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Hello all

Became a TF owner in October 2019 of a 44000 mile 52 plate 115 Trophy, with the intension of doing a rolling restoration on it.
So far I have replaced the cooling pipes front to rear and have started replacing the brake pipes, thanks to a brake pipe failing on me.
While doing this I have noticed a lot of surface rust on the front and rear subframes, nothing serious just bad surface rust.

So my question is has anyone carried out a clean up of surface rust on the subframes in place? If so whats the best way to approach it and what are the best materials i.e. primer/paint/underseal ect ect.
Or would it be better to remove the subframes and tackle it that way.

I am considering purchasing a front and rear sub frame for the future anyway, but like to keep this a rolling restoration and have them ready if required.

Cheers Ian
 

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I remember having an original mini with subframes with the same, black, thin, scant paint. The impression then was 'if it rots out we'll put another one in...' I think the attitude prevailed through BL and tho' our subframes are a little 'beefier', they continued to be similarly poorly protected. (In fact I remember Zeibart was THE aftermarket accessory.) If left untreated subframe surface rust is par for the course for us F/TFers, I think.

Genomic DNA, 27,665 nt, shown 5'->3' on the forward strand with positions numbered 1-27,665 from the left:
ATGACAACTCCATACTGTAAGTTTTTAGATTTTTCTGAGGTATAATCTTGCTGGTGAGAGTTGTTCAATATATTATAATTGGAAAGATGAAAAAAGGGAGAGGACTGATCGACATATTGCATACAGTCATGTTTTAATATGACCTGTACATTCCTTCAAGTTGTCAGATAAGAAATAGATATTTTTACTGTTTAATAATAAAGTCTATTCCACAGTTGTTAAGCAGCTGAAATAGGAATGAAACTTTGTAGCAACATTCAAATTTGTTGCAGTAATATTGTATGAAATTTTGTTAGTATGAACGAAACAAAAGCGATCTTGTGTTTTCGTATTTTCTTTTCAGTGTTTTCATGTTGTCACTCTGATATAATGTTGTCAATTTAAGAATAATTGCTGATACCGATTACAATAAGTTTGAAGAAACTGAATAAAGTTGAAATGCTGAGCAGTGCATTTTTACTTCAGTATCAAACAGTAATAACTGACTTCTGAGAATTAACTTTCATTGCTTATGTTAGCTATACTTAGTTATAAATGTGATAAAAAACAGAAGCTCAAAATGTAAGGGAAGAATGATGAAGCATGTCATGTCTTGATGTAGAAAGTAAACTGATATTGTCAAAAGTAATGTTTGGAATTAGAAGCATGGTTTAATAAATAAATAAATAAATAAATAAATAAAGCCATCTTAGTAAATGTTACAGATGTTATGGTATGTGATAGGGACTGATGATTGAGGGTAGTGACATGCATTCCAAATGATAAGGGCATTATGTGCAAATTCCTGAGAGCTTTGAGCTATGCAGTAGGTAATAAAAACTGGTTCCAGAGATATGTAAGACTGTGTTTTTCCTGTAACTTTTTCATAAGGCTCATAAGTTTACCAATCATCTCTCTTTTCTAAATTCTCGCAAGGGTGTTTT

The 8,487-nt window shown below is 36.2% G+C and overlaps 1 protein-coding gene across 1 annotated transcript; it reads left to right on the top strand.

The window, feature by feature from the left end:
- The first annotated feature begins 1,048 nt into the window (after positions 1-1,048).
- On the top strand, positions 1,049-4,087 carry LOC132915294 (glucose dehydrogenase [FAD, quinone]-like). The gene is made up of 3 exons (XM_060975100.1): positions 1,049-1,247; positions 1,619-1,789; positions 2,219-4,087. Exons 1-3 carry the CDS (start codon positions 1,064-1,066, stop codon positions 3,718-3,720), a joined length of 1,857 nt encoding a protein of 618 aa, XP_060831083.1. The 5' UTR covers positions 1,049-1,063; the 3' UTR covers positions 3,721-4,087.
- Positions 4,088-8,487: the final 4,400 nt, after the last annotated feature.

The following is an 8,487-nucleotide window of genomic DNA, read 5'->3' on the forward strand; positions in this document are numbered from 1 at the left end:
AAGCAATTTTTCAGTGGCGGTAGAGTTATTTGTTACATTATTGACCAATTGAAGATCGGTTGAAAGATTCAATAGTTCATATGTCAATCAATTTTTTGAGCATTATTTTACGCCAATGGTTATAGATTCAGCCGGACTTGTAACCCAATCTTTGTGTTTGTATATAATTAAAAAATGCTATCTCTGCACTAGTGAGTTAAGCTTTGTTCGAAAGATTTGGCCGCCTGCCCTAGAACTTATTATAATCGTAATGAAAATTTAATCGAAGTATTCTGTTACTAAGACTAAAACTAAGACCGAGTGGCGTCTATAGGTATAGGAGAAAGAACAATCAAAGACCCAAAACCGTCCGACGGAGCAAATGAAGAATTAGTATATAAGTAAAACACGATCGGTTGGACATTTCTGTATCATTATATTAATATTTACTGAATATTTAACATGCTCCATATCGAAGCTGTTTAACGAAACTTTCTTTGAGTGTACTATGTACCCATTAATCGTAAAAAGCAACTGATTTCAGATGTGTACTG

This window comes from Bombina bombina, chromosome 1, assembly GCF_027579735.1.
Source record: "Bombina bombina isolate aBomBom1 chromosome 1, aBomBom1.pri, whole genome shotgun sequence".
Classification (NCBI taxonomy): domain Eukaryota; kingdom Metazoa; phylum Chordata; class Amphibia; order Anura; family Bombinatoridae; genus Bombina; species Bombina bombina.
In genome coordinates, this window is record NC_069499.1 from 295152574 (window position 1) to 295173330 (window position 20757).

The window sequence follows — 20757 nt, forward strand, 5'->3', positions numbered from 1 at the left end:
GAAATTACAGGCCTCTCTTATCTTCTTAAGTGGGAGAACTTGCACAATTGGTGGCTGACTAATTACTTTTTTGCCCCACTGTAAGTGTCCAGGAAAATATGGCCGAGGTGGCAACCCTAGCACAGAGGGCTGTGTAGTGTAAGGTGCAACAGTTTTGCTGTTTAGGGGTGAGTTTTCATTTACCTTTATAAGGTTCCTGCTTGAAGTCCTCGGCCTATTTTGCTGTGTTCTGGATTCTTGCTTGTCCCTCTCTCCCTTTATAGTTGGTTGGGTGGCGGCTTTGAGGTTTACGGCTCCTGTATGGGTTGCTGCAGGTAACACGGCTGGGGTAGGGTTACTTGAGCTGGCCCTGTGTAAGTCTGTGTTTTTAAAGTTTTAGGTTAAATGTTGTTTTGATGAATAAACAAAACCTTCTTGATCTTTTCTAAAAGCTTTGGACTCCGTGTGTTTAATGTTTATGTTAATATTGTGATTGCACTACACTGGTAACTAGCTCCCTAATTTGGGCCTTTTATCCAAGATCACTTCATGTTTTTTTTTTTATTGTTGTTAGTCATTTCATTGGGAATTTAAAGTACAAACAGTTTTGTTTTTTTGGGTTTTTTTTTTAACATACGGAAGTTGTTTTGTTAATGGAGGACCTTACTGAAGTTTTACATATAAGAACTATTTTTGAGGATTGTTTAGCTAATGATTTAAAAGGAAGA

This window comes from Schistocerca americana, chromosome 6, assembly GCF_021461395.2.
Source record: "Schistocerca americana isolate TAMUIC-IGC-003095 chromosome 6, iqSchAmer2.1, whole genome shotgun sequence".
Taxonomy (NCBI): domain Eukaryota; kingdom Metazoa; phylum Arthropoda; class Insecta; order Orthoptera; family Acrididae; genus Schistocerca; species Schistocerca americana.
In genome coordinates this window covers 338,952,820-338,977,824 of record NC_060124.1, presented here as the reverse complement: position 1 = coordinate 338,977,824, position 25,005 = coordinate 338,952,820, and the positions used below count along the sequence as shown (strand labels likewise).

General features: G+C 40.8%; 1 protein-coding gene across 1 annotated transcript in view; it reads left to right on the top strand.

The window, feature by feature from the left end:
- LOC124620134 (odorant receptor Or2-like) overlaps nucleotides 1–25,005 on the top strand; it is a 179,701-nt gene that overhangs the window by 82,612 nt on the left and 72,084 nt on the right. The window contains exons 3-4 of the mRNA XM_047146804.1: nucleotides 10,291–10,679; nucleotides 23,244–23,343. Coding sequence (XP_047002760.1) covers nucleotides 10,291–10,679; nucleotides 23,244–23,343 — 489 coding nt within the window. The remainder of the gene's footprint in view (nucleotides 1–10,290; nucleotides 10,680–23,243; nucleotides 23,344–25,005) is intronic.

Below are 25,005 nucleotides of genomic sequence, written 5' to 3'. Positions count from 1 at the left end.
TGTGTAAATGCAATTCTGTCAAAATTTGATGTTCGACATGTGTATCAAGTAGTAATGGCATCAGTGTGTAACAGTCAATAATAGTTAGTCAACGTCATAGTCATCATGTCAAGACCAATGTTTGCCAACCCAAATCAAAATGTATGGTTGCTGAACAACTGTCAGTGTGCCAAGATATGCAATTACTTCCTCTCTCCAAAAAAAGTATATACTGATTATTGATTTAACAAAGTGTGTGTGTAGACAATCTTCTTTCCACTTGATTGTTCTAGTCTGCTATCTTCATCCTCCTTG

I've found drill/wire brushing, rust killing fluid then (black) waxoyling has always worked for me. I do a little bit more, or re-do, a bit every time when I'm underneath. Personally I'd rather redo it (if necessary) than cover it over with black paint. - Let's face it our F/TFs all have Special Needs :). Isn't that the fun of it?

Yes, one on the car + the other being done up/powder-coated would be good, too...
 

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I've done almost the same as Arnty: wire brush, rust converter, paint and then a waxoyl-type of coating. Our Fs also sleep indoors and don't see winter anymore.
 

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Can be done in situ. Grind down, wire brush attachment. Oil rig primer paint - glass reinforced top coat.
134511

134512

The paint I use is Coroless from arcrite paints. They do an all in one chassis black that is good but not as good as the two primer and top coat. Easy to put on with no messing about. I have epoxy mastic as well from rust buster. Takes too long to dry. Their fe123 is good but fiddly to put on.
You want a reliable easy to paint good enough to do the job paint. With the primer and top coat there is a long protection period. Something like 10 to 15 years.
 

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mg_tf